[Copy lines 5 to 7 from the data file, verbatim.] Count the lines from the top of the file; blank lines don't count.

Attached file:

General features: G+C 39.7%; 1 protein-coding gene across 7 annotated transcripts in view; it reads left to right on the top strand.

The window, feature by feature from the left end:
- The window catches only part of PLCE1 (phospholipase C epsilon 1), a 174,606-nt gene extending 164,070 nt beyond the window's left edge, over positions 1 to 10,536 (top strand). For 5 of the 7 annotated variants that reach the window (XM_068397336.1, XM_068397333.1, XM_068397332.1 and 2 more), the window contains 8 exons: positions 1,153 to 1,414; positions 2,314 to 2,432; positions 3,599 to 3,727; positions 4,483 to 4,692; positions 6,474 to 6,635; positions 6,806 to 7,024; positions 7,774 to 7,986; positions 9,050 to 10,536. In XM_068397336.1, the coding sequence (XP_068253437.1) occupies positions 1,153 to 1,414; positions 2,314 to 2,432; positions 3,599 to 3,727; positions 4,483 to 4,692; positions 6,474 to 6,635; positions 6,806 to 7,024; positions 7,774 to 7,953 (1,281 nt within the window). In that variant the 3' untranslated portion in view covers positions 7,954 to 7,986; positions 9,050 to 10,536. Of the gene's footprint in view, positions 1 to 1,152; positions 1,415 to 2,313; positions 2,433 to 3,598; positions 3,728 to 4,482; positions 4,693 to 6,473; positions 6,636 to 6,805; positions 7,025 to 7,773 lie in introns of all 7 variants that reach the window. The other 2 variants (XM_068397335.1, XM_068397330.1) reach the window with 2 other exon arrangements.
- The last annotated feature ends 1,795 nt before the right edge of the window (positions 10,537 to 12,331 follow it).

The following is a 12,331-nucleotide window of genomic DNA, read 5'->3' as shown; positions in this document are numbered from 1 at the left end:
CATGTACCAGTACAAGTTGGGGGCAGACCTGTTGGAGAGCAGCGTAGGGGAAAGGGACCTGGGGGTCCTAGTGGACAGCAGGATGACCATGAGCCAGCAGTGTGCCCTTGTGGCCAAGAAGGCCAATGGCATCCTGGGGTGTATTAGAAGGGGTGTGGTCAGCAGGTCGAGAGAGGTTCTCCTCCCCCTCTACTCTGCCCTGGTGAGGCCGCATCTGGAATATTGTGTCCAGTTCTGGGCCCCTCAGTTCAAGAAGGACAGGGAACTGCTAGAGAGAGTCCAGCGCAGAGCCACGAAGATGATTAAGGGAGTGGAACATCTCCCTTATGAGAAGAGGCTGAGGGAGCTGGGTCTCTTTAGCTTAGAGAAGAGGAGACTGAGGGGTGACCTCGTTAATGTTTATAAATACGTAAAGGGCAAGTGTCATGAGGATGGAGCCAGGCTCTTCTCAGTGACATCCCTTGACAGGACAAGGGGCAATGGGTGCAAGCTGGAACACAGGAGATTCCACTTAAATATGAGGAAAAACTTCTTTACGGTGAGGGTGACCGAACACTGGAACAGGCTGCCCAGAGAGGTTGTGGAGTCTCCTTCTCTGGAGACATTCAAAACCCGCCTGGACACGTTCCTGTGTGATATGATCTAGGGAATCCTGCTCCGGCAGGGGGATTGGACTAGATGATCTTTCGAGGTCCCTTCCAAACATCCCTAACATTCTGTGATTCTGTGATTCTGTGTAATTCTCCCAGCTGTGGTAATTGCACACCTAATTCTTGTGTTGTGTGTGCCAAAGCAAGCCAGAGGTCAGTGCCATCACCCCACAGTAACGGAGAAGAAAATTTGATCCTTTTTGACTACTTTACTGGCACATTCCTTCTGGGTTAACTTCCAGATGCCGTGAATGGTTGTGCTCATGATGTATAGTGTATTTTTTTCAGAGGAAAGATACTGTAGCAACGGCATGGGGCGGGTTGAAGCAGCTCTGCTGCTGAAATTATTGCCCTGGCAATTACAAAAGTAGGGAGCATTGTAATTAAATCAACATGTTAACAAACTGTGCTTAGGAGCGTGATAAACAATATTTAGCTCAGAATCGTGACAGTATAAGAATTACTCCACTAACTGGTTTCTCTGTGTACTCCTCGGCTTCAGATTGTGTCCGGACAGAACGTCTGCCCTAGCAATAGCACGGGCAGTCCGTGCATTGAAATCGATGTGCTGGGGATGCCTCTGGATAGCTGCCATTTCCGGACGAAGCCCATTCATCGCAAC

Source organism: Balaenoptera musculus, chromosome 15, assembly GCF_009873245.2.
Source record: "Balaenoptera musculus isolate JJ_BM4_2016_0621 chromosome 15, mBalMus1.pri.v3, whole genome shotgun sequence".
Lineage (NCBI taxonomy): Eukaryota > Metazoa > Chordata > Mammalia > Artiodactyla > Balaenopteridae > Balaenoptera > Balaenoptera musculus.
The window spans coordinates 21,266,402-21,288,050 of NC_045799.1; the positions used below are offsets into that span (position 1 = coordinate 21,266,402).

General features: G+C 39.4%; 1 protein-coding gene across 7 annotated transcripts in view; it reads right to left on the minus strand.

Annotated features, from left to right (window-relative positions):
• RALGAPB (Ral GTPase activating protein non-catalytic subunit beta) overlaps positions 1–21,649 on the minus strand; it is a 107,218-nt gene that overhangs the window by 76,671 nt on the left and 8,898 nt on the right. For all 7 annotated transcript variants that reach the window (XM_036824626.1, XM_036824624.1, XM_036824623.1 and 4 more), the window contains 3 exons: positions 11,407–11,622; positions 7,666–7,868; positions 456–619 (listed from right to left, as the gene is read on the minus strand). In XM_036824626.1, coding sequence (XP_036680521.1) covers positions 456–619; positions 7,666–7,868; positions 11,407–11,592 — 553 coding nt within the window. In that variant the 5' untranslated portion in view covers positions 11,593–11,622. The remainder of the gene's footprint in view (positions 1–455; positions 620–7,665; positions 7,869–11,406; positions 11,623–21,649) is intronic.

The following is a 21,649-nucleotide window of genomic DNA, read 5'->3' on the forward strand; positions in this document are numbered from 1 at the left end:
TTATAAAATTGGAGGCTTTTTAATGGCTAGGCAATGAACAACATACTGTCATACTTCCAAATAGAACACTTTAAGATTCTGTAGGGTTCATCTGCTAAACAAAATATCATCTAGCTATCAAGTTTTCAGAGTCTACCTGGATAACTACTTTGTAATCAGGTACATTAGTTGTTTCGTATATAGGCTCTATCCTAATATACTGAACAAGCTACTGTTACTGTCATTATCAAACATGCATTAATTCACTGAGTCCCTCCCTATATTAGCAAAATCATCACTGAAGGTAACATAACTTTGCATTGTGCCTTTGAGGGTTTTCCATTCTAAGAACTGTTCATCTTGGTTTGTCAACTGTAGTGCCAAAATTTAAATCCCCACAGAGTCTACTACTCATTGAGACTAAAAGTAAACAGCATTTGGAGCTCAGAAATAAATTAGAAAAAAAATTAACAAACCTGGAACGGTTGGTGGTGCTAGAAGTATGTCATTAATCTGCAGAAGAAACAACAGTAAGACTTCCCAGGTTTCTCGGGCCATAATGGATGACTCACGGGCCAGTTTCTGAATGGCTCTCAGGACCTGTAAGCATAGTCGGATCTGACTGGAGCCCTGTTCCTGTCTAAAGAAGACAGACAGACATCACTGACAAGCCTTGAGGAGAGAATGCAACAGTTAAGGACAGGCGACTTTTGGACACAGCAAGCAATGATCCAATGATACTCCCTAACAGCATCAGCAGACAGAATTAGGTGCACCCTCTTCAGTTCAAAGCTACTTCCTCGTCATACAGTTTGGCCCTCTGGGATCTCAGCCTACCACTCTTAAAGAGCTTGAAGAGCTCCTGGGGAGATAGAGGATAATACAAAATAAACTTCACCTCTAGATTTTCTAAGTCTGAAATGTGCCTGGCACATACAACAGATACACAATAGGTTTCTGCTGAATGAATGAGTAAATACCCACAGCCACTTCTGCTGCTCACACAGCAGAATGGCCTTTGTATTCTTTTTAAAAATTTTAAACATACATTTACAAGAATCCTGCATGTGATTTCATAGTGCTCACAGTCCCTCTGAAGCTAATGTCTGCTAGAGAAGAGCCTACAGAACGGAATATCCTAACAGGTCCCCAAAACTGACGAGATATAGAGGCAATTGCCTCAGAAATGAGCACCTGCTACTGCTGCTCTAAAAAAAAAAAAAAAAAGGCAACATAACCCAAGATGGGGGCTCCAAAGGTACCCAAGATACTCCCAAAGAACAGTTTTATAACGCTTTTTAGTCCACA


The following is a 12,331-nucleotide window of genomic DNA, read 5'->3' as shown; positions in this document are numbered from 1 at the left end:
CATGTACCAGTACAAGTTGGGGGCAGACCTGTTGGAGAGCAGCGTAGGGGAAAGGGACCTGGGGGTCCTAGTGGACAGCAGGATGACCATGAGCCAGCAGTGTGCCCTTGTGGCCAAGAAGGCCAATGGCATCCTGGGGTGTATTAGAAGGGGTGTGGTCAGCAGGTCGAGAGAGGTTCTCCTCCCCCTCTACTCTGCCCTGGTGAGGCCGCATCTGGAATATTGTGTCCAGTTCTGGGCCCCTCAGTTCAAGAAGGACAGGGAACTGCTAGAGAGAGTCCAGCGCAGAGCCACGAAGATGATTAAGGGAGTGGAACATCTCCCTTATGAGAAGAGGCTGAGGGAGCTGGGTCTCTTTAGCTTAGAGAAGAGGAGACTGAGGGGTGACCTCGTTAATGTTTATAAATACGTAAAGGGCAAGTGTCATGAGGATGGAGCCAGGCTCTTCTCAGTGACATCCCTTGACAGGACAAGGGGCAATGGGTGCAAGCTGGAACACAGGAGATTCCACTTAAATATGAGGAAAAACTTCTTTACGGTGAGGGTGACCGAACACTGGAACAGGCTGCCCAGAGAGGTTGTGGAGTCTCCTTCTCTGGAGACATTCAAAACCCGCCTGGACACGTTCCTGTGTGATATGATCTAGGGAATCCTGCTCCGGCAGGGGGATTGGACTAGATGATCTTTCGAGGTCCCTTCCAAACATCCCTAACATTCTGTGATTCTGTGATTCTGTGTAATTCTCCCAGCTGTGGTAATTGCACACCTAATTCTTGTGTTGTGTGTGCCAAAGCAAGCCAGAGGTCAGTGCCATCACCCCACAGTAACGGAGAAGAAAATTTGATCCTTTTTGACTACTTTACTGGCACATTCCTTCTGGGTTAACTTCCAGATGCCGTGAATGGTTGTGCTCATGATGTATAGTGTATTTTTTTCAGAGGAAAGATACTGTAGCAACGGCATGGGGCGGGTTGAAGCAGCTCTGCTGCTGAAATTATTGCCCTGGCAATTACAAAAGTAGGGAGCATTGTAATTAAATCAACATGTTAACAAACTGTGCTTAGGAGCGTGATAAACAATATTTAGCTCAGAATCGTGACAGTATAAGAATTACTCCACTAACTGGTTTCTCTGTGTACTCCTCGGCTTCAGATTGTGTCCGGACAGAACGTCTGCCCTAGCAATAGCACGGGCAGTCCGTGCATTGAAATCGATGTGCTGGGGATGCCTCTGGATAGCTGCCATTTCCGGACGAAGCCCATTCATCGCAAC

Source organism: Balaenoptera musculus, chromosome 15, assembly GCF_009873245.2.